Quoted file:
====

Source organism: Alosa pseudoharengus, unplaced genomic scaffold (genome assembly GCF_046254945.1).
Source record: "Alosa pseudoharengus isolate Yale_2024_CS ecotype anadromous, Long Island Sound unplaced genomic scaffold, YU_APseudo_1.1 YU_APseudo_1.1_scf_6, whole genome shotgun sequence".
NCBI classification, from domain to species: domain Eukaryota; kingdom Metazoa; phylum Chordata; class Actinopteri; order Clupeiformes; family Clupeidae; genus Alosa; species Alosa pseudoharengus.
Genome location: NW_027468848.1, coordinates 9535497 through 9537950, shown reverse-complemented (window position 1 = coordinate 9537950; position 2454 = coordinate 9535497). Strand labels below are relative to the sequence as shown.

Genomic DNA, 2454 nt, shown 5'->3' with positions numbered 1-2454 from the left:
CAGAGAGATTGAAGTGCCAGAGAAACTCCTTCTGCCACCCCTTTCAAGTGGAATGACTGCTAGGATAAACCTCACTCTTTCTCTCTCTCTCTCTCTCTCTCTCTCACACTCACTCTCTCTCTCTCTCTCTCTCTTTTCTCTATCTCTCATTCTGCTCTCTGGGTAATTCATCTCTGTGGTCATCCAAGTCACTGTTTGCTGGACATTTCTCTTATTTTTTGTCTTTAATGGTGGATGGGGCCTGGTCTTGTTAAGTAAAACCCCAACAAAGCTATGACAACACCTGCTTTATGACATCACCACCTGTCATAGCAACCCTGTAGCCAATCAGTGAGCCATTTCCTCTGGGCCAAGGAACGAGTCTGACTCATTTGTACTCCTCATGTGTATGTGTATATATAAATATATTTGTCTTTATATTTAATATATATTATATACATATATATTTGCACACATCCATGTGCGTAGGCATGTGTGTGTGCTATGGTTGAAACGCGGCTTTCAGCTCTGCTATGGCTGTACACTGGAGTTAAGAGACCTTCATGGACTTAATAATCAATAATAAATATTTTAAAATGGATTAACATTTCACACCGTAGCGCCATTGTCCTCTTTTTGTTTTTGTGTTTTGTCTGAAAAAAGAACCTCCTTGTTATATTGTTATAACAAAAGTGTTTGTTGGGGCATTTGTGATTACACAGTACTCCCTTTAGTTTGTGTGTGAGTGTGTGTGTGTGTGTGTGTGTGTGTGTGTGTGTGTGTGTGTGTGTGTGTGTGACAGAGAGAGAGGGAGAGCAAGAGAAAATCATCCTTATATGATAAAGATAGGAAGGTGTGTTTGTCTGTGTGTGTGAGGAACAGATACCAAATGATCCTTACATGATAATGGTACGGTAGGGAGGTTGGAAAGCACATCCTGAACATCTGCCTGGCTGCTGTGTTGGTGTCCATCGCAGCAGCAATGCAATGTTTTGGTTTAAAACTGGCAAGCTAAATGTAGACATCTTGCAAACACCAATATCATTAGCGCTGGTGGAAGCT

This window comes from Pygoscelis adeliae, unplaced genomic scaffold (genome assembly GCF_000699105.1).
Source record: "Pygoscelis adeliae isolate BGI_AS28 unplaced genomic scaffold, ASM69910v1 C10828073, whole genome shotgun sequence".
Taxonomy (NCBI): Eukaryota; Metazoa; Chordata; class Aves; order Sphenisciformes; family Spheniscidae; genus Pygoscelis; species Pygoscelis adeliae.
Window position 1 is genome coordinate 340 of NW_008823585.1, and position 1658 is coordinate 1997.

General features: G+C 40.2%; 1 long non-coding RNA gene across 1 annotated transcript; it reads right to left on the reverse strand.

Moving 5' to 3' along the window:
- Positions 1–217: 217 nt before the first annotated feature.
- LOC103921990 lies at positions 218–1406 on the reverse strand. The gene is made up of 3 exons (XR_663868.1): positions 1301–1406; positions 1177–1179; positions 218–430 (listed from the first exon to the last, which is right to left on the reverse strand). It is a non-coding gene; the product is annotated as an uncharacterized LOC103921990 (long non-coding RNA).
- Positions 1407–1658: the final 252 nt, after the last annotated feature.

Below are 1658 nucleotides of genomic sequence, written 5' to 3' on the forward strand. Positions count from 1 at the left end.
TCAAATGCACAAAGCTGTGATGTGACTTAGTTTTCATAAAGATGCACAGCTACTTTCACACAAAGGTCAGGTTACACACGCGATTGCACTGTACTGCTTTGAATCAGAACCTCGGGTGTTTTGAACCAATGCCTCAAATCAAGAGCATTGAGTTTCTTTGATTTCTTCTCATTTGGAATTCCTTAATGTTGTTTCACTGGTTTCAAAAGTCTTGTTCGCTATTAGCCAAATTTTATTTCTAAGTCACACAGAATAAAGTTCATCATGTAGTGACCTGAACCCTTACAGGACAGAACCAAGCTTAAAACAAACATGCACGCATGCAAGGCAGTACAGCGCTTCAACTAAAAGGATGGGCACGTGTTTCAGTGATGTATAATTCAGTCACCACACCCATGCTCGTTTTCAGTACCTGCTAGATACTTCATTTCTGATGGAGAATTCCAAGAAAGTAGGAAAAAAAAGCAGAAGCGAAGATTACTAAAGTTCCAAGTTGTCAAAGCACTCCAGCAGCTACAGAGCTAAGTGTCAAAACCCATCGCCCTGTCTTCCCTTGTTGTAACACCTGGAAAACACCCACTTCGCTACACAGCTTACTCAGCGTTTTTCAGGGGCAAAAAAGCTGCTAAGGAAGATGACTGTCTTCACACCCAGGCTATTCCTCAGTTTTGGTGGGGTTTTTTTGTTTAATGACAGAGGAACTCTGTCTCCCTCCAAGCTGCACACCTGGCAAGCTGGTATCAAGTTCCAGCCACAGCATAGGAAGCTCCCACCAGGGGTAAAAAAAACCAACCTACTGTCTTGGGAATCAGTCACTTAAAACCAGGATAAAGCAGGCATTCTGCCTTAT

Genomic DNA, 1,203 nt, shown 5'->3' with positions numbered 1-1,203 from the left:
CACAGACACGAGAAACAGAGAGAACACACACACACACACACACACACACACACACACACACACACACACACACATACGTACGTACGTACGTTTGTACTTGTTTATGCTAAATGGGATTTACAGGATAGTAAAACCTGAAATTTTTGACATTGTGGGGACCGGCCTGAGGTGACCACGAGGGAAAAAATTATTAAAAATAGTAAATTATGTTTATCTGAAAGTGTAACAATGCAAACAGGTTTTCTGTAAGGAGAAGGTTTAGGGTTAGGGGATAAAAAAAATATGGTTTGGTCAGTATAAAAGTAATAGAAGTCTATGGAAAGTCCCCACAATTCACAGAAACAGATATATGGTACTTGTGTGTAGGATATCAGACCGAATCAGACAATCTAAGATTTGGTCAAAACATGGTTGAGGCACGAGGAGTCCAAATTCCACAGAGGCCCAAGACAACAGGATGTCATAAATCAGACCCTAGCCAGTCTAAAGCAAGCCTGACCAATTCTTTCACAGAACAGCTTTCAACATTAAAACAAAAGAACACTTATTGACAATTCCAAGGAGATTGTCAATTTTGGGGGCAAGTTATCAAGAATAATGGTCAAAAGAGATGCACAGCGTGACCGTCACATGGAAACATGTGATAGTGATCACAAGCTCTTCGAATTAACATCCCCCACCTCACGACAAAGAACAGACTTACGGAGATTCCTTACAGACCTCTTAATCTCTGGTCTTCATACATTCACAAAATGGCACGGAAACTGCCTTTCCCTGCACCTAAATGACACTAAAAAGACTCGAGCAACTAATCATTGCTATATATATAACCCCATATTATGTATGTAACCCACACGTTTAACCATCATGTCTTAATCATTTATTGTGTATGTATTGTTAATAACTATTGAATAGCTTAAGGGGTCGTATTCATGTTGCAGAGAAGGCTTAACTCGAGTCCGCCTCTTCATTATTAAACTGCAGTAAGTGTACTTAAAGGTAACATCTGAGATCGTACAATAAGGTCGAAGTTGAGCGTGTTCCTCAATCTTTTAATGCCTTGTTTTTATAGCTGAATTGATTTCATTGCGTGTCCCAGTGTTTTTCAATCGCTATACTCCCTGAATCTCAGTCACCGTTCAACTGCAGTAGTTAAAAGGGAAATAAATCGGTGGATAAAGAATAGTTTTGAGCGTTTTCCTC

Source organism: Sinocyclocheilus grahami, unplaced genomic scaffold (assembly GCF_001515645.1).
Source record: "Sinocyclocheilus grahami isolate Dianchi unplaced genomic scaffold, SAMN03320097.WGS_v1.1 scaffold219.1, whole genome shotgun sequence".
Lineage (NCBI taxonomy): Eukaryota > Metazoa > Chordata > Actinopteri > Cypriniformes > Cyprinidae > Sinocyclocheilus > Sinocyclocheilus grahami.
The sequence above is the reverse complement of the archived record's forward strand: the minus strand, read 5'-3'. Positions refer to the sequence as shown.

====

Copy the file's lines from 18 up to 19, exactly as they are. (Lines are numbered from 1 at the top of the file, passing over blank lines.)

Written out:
Genomic DNA, 1,203 nt, shown 5'->3' with positions numbered 1-1,203 from the left:
CACAGACACGAGAAACAGAGAGAACACACACACACACACACACACACACACACACACACACACACACACACACATACGTACGTACGTACGTTTGTACTTGTTTATGCTAAATGGGATTTACAGGATAGTAAAACCTGAAATTTTTGACATTGTGGGGACCGGCCTGAGGTGACCACGAGGGAAAAAATTATTAAAAATAGTAAATTATGTTTATCTGAAAGTGTAACAATGCAAACAGGTTTTCTGTAAGGAGAAGGTTTAGGGTTAGGGGATAAAAAAAATATGGTTTGGTCAGTATAAAAGTAATAGAAGTCTATGGAAAGTCCCCACAATTCACAGAAACAGATATATGGTACTTGTGTGTAGGATATCAGACCGAATCAGACAATCTAAGATTTGGTCAAAACATGGTTGAGGCACGAGGAGTCCAAATTCCACAGAGGCCCAAGACAACAGGATGTCATAAATCAGACCCTAGCCAGTCTAAAGCAAGCCTGACCAATTCTTTCACAGAACAGCTTTCAACATTAAAACAAAAGAACACTTATTGACAATTCCAAGGAGATTGTCAATTTTGGGGGCAAGTTATCAAGAATAATGGTCAAAAGAGATGCACAGCGTGACCGTCACATGGAAACATGTGATAGTGATCACAAGCTCTTCGAATTAACATCCCCCACCTCACGACAAAGAACAGACTTACGGAGATTCCTTACAGACCTCTTAATCTCTGGTCTTCATACATTCACAAAATGGCACGGAAACTGCCTTTCCCTGCACCTAAATGACACTAAAAAGACTCGAGCAACTAATCATTGCTATATATATAACCCCATATTATGTATGTAACCCACACGTTTAACCATCATGTCTTAATCATTTATTGTGTATGTATTGTTAATAACTATTGAATAGCTTAAGGGGTCGTATTCATGTTGCAGAGAAGGCTTAACTCGAGTCCGCCTCTTCATTATTAAACTGCAGTAAGTGTACTTAAAGGTAACATCTGAGATCGTACAATAAGGTCGAAGTTGAGCGTGTTCCTCAATCTTTTAATGCCTTGTTTTTATAGCTGAATTGATTTCATTGCGTGTCCCAGTGTTTTTCAATCGCTATACTCCCTGAATCTCAGTCACCGTTCAACTGCAGTAGTTAAAAGGGAAATAAATCGGTGGATAAAGAATAGTTTTGAGCGTTTTCCTC